Self-described “old-fashioned feminist” and private investigator V.I. Warshawski is back — intelligent, tough, sarcastic and trouble-prone as ever — in Sara Paretsky’s 14th detective novel, “Body Work.”
It’s a smart, fast-paced thrill ride, set, as always, in Chicago, and filled with the piled-up local cultural, sports and geographical references that give Paretsky’s books the gritty feel of authenticity.
The story has that feel, too, with characters who have been wounded, in one way or another, by the war in Iraq and by highly contemporary issues of sexuality and privacy.
The story opens with in-your-face drama: “Nadia Guaman died in my arms. Seconds after I left Club Gouge, I heard gunshots, screams, squealing tires, from the alley behind the building. I ran across the parking lot, slipping on gravel and ruts, and found Nadia crumpled on the dirty ice. Blood was flowing from her chest in a thick tide.”
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Warshawski’s been looking in on her puppylike young cousin Petra, who works part time as a waitress at edgy Club Gouge. The big draw is the Body Artist, a performance artist who, paradoxically, achieves a kind of anonymity by using her nude body as a canvas. She invites others to paint on it, setting the complex plot into motion.
When Nadia, an artist who regularly paints a distinctive design on the Body Artist, is murdered, the killer’s identity seems clear: Chad Vishneski, an angry, obsessive young Iraq war vet who apparently attempted suicide afterward. Of course, it’s not Chad, and the trail to the real killer leads Warshawski into danger through landscapes real and virtual.
Paretsky brings back V.I.’s familiar friends and neighbors — the ageless Lotty and Mr. Contreras (to say nothing of Mitch and Peppy, the dogs) — and two characters from her last outing, “Hardball,” the “radiant Valkyrie” Petra and V.I.’s new neighbor and lover, classical double bassist Jake Thibaut.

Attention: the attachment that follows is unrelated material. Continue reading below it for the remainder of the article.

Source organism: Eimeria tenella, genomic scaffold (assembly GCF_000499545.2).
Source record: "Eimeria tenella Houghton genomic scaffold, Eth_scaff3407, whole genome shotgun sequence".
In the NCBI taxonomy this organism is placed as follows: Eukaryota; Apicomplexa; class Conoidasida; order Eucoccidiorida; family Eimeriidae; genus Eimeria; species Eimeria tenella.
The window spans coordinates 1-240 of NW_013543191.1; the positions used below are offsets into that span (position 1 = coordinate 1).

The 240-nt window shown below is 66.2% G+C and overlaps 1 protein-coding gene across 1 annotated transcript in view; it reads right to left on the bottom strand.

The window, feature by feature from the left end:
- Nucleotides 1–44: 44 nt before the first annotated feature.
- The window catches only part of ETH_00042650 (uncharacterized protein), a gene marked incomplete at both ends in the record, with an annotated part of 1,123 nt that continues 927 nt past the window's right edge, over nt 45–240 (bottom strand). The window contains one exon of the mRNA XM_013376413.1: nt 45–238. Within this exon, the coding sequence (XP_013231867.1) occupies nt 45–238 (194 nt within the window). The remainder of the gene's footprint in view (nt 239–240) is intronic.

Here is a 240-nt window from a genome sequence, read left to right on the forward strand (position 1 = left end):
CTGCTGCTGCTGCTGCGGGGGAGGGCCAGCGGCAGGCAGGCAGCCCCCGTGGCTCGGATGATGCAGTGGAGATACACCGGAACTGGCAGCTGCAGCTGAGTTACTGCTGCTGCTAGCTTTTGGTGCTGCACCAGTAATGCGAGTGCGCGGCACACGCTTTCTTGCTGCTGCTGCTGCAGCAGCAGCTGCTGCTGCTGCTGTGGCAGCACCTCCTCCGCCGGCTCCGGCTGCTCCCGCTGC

We meet two of the most memorable characters only through their letters and journals: Nadia’s sister Allie, who died in Iraq, and her Iraqi friend and lover Amani. Their love is forbidden by both their cultures — Mexican-American Roman Catholic and Middle Eastern Islamic — but the two young women find a place where they can be themselves:
“I took a picture through the broken window to send to Nadia. A date palm, which somehow survived bombs and lack of water. Its crown is level with the roof of the building, and in the summer, Amani tells me, boys climb to the roof and jump to the tree to harvest what fruit the tree still produces. I asked Nadia to make a painting of it, and when she did, I was able to present it to my corazon.”
Along with physical confrontations, themes of social justice are never far away in Paretsky’s work. Most of the characters are shaded and three-dimensional, and their motivations are as complex as the real world.
“Body Work” isn’t just a satisfying whodunit; it’s a rich, well-written why-dunit, striking some surprising chords that will resonate long after you finish the final page.